Art on Fire: The Life and Work of Melissa Weinman, Part 2

By Richard Cole
ROSEFIRE IweinmanContinued from yesterday

When Weinman completed her fellowship in Europe, she came back to the U.S., where she began a new life that included marriage, the birth of two daughters, and a new chapter in her pilgrim faith.

“I think I’m a Christian, but I don’t know how to do it.” This was how she approached an Episcopal priest in her neighborhood, looking for spiritual direction. Although he was on the point of retirement, he agreed to meet with her once a week, and for the next year, they discussed Christian teachings and the Bible.

During this period, she created “Study for Christ,” a charcoal and conté crayon drawing of a young, muscular man with close-cropped hair. “I drew Jesus as kind of a tough guy, but that was alright, because that’s what I needed in this very uncertain world.”

The drawing marked a turning point in both her art and faith. “By drawing Jesus, I came into relationship with Jesus,” she says, acknowledging that, in many ways, she was no longer the artist who had painted the suffering saints.

“It’s weird to look back at the person I was then, how angry and resentful. I used those images to gain attention but also to illustrate their suffering. The paintings were dark, and I thought that a painting could redeem suffering, and that was noble. But now I began to shed that person.” [Read more...]

His Murderer and His Keeper

326044514_cedf60b870_mSome days I can’t remember: Am I Abel or Cain?

Blackberry soda in the afternoon sun. I talk with a friend who recounts her anger and, before she meets with those who aroused it, it’s softening. Blue heart of flame, her eyes purify the avenue, its commerce, its air. I am alive. I must be Cain.

Once, I was a shepherd. Now I am reduced to this: a symbol. My brother discovered his black heart when he heard me in the field, singing, offering the best of my flock. God loves my poetry. In response, my brother stoned me. Because back then no one knew when the soul leaves the body, he pummeled me beyond necessity. Even to this hour he continues, pelting me with rubble, rockets—whatever’s at hand. An innocent man, dead. I must be Abel. [Read more...]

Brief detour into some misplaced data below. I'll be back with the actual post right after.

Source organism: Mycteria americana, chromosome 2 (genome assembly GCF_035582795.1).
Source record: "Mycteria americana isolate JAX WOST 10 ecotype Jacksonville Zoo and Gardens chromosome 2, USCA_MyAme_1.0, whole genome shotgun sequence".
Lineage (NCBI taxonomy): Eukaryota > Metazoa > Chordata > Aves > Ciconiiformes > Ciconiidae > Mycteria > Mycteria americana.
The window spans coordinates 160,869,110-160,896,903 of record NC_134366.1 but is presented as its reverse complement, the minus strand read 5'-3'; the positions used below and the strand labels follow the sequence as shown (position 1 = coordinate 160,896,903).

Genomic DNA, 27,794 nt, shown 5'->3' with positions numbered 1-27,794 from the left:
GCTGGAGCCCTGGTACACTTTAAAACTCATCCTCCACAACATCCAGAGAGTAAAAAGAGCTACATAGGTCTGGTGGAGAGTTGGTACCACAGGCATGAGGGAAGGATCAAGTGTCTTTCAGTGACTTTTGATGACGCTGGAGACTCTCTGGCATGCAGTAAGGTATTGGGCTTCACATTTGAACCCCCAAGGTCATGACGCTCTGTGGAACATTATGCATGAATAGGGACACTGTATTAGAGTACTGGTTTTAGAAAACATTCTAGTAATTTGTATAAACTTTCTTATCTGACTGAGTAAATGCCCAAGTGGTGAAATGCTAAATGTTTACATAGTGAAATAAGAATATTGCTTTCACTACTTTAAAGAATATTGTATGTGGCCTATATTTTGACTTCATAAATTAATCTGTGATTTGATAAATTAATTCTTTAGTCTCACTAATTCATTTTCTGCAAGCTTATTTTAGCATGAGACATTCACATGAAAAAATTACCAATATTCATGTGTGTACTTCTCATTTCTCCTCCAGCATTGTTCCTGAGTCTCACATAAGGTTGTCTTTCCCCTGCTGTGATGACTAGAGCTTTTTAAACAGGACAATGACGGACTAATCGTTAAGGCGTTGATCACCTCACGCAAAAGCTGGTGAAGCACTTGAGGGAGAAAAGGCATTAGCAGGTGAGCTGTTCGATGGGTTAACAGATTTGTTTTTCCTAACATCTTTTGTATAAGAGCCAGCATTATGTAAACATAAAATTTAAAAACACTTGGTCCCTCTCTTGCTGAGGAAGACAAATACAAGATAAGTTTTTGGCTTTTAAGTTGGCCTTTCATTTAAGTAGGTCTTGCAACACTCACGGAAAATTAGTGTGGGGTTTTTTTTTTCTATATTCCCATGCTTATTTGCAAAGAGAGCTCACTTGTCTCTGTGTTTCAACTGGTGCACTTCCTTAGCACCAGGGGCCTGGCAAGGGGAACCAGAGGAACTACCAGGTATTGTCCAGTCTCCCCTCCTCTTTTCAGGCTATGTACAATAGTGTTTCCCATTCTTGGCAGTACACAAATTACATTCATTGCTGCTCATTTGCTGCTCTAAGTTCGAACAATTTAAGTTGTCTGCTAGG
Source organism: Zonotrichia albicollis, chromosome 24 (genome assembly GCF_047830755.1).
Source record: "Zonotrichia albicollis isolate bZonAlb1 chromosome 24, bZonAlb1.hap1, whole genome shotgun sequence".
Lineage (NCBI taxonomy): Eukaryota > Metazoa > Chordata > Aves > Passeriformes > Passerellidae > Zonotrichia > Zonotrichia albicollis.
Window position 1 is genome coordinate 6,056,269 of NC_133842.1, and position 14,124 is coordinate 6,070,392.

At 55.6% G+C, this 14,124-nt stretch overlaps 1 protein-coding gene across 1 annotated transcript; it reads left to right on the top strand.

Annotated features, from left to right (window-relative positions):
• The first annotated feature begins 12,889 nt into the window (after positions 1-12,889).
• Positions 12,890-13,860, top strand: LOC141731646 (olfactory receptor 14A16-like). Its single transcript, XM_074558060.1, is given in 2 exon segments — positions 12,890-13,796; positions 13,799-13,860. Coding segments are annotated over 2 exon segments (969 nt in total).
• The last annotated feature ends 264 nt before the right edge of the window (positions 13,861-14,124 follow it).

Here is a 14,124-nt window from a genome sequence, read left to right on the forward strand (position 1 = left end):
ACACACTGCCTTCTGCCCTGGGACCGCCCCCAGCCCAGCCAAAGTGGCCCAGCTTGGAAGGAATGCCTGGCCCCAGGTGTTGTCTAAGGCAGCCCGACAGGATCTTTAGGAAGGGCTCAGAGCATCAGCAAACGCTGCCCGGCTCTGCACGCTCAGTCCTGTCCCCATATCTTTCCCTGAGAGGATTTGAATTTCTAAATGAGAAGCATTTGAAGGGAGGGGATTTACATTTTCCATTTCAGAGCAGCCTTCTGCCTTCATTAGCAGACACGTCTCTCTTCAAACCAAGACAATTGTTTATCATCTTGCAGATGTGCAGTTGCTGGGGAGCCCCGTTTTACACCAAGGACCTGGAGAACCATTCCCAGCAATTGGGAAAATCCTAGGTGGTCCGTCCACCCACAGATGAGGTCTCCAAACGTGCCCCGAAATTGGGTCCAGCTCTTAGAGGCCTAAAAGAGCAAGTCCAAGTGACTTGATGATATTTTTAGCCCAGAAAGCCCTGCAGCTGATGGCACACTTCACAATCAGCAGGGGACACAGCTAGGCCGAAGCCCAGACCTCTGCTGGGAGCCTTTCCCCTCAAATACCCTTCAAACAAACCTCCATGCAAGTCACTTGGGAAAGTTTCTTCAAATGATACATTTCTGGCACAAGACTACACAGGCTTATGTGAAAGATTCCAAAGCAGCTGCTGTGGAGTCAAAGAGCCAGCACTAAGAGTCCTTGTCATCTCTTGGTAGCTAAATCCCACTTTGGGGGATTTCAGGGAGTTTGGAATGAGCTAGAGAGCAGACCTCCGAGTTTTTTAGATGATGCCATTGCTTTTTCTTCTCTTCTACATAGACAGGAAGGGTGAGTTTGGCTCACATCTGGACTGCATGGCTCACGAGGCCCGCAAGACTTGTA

Triple Scoop

By Jessica Mesman Griffith

3714575165_05a6e53752_mMy best friend died suddenly almost two years ago. She’d lived across the country from me for almost ten years by then, and since our relationship mostly happened over the phone and email, it’s easy to sink into the feeling that we just haven’t spoken in a while. The phone will ring and I’ll catch myself hoping it’s her.

Then I have to face it: never again.

I’ve thought of her often in these last weeks of pregnancy. Maybe it’s the sleeplessness. I lie in the dark, feeling the twists and stretches of my growing child, struggling to recall the last conversations we had. We had a fight before she died—not unusual for us—and we weren’t speaking. [Read more...]

The Two Lists

imageSeven-year old Isaiah found a small desk in the back of our garage and claimed it. “I want to paint it red,” he said. So we prepped it with a hand-sander, and I bought him a can of paint. Familiar with Tom Sawyer and being no fool, he recruited two of his brothers. Determined to let this be Isaiah’s project, I left them to their labor. Soon the desk was drying in the sun, and I was preoccupied with cleaning brushes along with whatever boy flesh I could lay hold of long enough to scrub it with mineral spirits.

Isaiah returned to the scene of the crime to survey his work. It was a damned atrocity. Paint ran haphazardly against the grain, tacky pools of it collected on the surface, and thick rivulets had crawled down the sides and hardened.

“Look at it,” the boy said, his arms spread wide. “It’s beautiful!” [Read more...]

In the Marrow of Depression and Anxiety

8025692978_ddec2400e8_mBy the time you read this, I’ll be feeling much better. Therapy will have commenced, medications will have been adjusted, and clinging to the One who clings to the brokenhearted will have kept me affixed to a drip line of peace.

I can say this with some confidence, for it’s not my first time off the high dive. An episode with postpartum depression knocked me out in the spring of 2005. A thyroidectomy, and the resulting difficulty with getting my levels adjusted, incapacitated me in 2011. Today, I’m not entirely sure what’s going on. Hormones seem to be fluctuating. Obsessive thoughts have sparked actual conflicts, causing more anxiety and guilt. Constantly trying to “hold my thoughts captive” has depleted my energies and now sunk me into a depressive state. [Read more...]


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